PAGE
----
I am posting some musings by a digital security expert on the subject of China acceding to the post of leading the U. N. Agency that governs the internet. Too few people know what the arguments are, and this remains an arcane subject. Beijtlich breaks it down and tells why it should matter to Americans.
Years ago, I interviewed internet security expert Richard Bejtlich for my thriller The Blogger of Kashgar set in Xinjiang. He is the man who wrote the report that exposed the PLA's role in major internet breaches of American corporations. I began following him. This is an excerpt from Beijtlich's Tao Security Twitter feed. He is an expert on digital security, strategic thought, and military history.
Quick Thought on Internet Governance and Edward Snowden from Richard Beijtlich's Tao Security Blog
I am neither an Internet governance expert nor am I personally consumed by the issue. However, I wanted to point out a possible rhetorical inconsistency involving the Internet governance debate and another hot topic, theft of secret documents by insiders, namely Edward Snowden.
Let me set the stage. First, Internet governance.
Too often the Internet governance debate is reduced to the following. One side is characterized as "multi-stakeholder," consisting of various nongovernmental parties with overlapping agendas, like ICANN, IANA, IETF, etc. This side is often referred to as "the West" (thanks to the US, Canada, Europe, etc. being on this side), and is considered a proponent of an "open" Internet.
The other side aligns with state governments and made its presence felt at the monumental December 2012 ITU World Conference on International Telecommunications (WCIT) meeting. This side is often referred to as "the East" (thanks to Russia, China, the Middle East, etc.), and is considered a proponent of a "closed" or "controlled" Internet.
Continuing to set the stage, let me now mention theft of secret documents.
One of the critiques of Edward Snowden involves the following. He stole documents on his own accord, claiming he had the right to do so by the "egregious" nature of what he found (or was sent to find). Critics reply that "no one elected Edward Snowden," but that the programs he exposed were authorized by all three branches of the US government. Because that government is elected by the people, one could say the government is speaking on behalf of the people, while Snowden is acting only on his behalf.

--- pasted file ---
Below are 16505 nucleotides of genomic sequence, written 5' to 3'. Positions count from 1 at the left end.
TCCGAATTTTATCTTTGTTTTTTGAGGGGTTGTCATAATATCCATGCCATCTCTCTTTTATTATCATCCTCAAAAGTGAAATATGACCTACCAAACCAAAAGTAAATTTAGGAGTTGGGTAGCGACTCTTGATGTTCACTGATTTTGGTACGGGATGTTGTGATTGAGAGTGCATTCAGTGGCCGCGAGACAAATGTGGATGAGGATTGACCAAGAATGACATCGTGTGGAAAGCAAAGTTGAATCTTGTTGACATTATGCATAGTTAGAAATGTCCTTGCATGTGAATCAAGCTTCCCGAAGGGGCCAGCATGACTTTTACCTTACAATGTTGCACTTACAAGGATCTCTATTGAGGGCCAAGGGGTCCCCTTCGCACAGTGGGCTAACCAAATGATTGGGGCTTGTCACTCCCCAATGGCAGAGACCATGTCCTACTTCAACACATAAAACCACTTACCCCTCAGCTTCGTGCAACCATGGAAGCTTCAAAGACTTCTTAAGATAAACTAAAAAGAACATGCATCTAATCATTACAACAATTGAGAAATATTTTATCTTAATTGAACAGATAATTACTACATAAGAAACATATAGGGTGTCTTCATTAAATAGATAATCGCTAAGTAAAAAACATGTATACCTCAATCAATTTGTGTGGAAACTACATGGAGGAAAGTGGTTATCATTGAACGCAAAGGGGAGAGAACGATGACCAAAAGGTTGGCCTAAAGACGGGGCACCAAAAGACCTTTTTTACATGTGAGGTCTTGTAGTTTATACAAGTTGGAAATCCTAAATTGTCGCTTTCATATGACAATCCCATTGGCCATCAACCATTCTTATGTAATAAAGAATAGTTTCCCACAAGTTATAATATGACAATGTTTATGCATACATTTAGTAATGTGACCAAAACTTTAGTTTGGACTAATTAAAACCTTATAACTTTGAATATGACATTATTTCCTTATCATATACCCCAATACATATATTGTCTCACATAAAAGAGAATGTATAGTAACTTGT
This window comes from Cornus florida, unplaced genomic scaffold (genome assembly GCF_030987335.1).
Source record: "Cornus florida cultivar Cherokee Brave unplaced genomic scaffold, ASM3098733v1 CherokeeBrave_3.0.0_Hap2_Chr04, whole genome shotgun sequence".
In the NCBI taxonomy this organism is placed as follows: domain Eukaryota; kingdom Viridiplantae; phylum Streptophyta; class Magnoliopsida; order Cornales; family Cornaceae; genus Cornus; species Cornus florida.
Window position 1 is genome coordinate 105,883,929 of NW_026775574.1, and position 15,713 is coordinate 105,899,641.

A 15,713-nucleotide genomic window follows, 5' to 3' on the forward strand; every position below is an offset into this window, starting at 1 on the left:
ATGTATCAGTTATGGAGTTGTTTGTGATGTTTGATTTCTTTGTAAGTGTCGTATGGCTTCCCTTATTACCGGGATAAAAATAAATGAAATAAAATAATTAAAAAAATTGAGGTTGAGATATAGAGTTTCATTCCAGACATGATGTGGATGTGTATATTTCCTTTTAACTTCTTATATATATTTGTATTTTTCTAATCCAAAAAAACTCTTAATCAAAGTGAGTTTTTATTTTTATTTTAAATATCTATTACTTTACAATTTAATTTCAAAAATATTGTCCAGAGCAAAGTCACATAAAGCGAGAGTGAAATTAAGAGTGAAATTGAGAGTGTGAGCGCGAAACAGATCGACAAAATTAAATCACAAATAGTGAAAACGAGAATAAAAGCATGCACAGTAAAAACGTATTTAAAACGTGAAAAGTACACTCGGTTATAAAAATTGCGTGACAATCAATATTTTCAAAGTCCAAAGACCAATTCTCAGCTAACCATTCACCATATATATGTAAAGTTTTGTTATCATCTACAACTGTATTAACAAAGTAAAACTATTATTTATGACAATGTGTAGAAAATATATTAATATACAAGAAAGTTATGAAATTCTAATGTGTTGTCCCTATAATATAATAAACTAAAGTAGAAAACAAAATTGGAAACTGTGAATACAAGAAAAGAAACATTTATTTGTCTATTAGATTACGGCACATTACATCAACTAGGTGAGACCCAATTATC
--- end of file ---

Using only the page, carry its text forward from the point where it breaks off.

Here's the problem.
If you believe that elected governments are the proper forum for expressing the wishes of their people, you should have a difficult time defending a "multi-stakeholder" model that puts groups like ICANN, IANA, IETF, etc. on equal footing (or even above) representatives of elected governments. If you believe in the primacy of the democratic system, you should also believe forums of elected representatives are the proper place to debate and decide Internet governance.
That chain of logic means Western democracies who support representative government should view government-centric bodies like the ITU in more favorable light than they do presently. After all, who created the UN? Where is the organization's headquarters? Who pays its bills?
You probably detect the "escape hatch" for the multi-stakeholder proponents: my use of the term "elected governments." If a regime was not properly elected by its people, it should not have the right to speak for them. This applies to governments such as those in the People's Republic of China. Depending on your view of the legitimacy of the Russian election process, it may or may not apply to Russia. You can extend the argument as necessary to other countries.
The bottom line is this: be careful promoting multi-stakeholder Internet governance at the expense of representation by elected governments, if you also feel that Edward Snowden has no right to contravene the decision of a properly elected American government.
PS: If you want to know more about the World Conference on International Telecommunications (WCIT), try reading Summary Report of the ITU-T World Conference on International Telecommunications by Robert Pepper and Chip Sharp.